Palaeoecology of the dinosaurs of the Isle of Wight

Palaeoecology of the dinosaurs of the Isle of Wight

based on

INSOLE, A. N. and HUTT, S. 1994. Palaeoecology of the dinosaurs of the Wessex Formation (Wealden Group, Early Cretaceous), Isle of Wight, southern England. Zoological Journal of the Linnean Society, 112, 135-150.

with alterations based on recent finds

The Landscape of the Wessex Basin during the Barremian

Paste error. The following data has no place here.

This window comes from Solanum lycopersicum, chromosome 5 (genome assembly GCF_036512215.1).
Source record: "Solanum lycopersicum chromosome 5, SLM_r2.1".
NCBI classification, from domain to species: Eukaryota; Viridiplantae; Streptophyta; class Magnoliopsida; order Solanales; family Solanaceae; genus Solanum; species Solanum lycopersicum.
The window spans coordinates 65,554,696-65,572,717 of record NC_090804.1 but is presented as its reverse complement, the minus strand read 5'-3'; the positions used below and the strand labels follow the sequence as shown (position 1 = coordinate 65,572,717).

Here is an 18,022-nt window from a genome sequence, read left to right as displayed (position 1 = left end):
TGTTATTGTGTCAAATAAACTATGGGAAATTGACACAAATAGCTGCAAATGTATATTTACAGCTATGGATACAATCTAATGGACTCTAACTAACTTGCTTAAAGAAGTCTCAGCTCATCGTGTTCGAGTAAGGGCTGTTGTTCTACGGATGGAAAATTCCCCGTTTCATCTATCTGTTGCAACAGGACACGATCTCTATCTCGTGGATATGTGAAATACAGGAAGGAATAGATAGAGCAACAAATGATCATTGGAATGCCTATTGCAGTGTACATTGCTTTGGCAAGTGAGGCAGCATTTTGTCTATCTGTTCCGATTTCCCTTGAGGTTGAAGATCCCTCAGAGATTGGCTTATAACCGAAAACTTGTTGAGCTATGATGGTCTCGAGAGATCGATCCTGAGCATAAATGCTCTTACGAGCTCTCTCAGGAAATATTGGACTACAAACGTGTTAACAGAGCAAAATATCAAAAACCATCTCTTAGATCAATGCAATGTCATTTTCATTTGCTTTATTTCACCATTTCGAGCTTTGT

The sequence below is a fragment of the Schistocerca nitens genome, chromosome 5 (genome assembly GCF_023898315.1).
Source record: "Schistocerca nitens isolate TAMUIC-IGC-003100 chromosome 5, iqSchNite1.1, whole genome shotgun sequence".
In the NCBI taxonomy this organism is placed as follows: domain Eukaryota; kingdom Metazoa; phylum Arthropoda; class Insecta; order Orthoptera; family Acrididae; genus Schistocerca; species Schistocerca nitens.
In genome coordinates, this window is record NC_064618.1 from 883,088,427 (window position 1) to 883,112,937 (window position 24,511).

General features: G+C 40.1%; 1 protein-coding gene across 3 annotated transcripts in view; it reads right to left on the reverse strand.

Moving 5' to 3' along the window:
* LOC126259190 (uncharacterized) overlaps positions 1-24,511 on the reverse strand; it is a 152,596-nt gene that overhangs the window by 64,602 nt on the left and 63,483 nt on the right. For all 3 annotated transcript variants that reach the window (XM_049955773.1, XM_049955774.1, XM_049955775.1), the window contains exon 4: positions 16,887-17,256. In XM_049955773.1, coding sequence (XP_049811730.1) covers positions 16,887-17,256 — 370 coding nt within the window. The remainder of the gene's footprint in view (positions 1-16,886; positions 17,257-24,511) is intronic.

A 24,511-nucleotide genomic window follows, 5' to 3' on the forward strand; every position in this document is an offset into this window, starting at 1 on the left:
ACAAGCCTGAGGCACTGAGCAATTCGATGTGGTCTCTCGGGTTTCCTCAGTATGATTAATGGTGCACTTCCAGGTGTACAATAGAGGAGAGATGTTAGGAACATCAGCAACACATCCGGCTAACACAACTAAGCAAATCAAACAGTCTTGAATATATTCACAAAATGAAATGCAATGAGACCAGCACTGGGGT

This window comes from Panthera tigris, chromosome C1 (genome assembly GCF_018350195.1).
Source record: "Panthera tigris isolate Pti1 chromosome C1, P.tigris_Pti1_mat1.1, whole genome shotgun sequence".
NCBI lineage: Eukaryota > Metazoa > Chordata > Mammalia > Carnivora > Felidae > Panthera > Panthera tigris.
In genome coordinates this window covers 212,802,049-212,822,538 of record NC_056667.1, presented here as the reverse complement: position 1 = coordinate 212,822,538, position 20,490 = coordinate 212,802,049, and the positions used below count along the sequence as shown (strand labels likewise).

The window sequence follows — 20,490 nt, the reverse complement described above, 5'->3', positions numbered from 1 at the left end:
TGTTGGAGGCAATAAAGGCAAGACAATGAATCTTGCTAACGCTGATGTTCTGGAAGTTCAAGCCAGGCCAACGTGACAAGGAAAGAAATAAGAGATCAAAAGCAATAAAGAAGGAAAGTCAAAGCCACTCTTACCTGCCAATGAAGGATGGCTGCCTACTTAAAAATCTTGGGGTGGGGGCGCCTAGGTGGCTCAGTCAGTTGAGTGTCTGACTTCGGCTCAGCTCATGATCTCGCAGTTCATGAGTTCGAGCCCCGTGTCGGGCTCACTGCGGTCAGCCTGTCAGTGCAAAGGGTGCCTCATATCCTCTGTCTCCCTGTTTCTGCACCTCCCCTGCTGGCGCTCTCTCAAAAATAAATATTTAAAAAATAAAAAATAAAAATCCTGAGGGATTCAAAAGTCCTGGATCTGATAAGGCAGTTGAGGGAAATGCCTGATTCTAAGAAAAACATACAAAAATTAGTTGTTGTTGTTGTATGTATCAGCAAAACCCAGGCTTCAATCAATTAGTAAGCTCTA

During the Barremian age of the Early Cretaceous, the Isle of Wight was very different to the way it is now. The temperature was higher, from hot to very warm, and was semi-arid. The dinosaurs prospered in equable humid periods, with low climatic variability, but were constantly living in the area. There was spasmodic rainfall, nearly 1200 mm per year, although this would have been in the uplands, but the Wessex Basin was dryer than the neighbouring Weald Basin, which covers what is now Sussex and South-East England. The low-lying lands would have experienced droughts lasting up to four months, during which forest fires are known to have occured, but there would also be occasonal rainstorms, and flash flooding would happen frequently.